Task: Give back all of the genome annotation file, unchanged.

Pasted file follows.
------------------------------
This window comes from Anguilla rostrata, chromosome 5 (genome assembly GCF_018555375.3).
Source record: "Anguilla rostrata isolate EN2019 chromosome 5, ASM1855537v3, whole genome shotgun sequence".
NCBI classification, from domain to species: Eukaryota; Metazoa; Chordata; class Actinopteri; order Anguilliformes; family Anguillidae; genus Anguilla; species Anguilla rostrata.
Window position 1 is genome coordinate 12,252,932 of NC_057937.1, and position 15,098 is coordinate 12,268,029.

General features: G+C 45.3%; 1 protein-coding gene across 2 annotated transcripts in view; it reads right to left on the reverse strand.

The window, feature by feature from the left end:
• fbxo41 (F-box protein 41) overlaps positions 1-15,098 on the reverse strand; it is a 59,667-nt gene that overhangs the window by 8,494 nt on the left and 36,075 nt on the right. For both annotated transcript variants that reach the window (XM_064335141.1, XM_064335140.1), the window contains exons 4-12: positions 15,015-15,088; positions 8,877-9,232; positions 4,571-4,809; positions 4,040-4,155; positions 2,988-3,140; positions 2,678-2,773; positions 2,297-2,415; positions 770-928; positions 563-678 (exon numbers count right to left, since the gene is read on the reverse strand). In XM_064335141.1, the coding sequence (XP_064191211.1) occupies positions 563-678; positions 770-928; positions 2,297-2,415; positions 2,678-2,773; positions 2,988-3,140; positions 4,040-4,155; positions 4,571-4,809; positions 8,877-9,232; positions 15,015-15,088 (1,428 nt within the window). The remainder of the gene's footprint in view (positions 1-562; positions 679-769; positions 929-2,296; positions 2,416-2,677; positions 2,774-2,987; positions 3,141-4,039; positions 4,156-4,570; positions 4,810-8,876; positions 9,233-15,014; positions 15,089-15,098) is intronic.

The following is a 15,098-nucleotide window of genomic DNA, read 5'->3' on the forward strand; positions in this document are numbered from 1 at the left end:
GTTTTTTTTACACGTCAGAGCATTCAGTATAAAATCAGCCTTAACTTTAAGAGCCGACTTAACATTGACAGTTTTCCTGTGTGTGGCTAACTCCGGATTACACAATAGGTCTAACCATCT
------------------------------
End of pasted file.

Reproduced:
This window comes from Anguilla rostrata, chromosome 5 (genome assembly GCF_018555375.3).
Source record: "Anguilla rostrata isolate EN2019 chromosome 5, ASM1855537v3, whole genome shotgun sequence".
NCBI classification, from domain to species: Eukaryota; Metazoa; Chordata; class Actinopteri; order Anguilliformes; family Anguillidae; genus Anguilla; species Anguilla rostrata.
Window position 1 is genome coordinate 12,252,932 of NC_057937.1, and position 15,098 is coordinate 12,268,029.

General features: G+C 45.3%; 1 protein-coding gene across 2 annotated transcripts in view; it reads right to left on the reverse strand.

The window, feature by feature from the left end:
• fbxo41 (F-box protein 41) overlaps positions 1-15,098 on the reverse strand; it is a 59,667-nt gene that overhangs the window by 8,494 nt on the left and 36,075 nt on the right. For both annotated transcript variants that reach the window (XM_064335141.1, XM_064335140.1), the window contains exons 4-12: positions 15,015-15,088; positions 8,877-9,232; positions 4,571-4,809; positions 4,040-4,155; positions 2,988-3,140; positions 2,678-2,773; positions 2,297-2,415; positions 770-928; positions 563-678 (exon numbers count right to left, since the gene is read on the reverse strand). In XM_064335141.1, the coding sequence (XP_064191211.1) occupies positions 563-678; positions 770-928; positions 2,297-2,415; positions 2,678-2,773; positions 2,988-3,140; positions 4,040-4,155; positions 4,571-4,809; positions 8,877-9,232; positions 15,015-15,088 (1,428 nt within the window). The remainder of the gene's footprint in view (positions 1-562; positions 679-769; positions 929-2,296; positions 2,416-2,677; positions 2,774-2,987; positions 3,141-4,039; positions 4,156-4,570; positions 4,810-8,876; positions 9,233-15,014; positions 15,089-15,098) is intronic.

The following is a 15,098-nucleotide window of genomic DNA, read 5'->3' on the forward strand; positions in this document are numbered from 1 at the left end:
GTTTTTTTTACACGTCAGAGCATTCAGTATAAAATCAGCCTTAACTTTAAGAGCCGACTTAACATTGACAGTTTTCCTGTGTGTGGCTAACTCCGGATTACACAATAGGTCTAACCATCT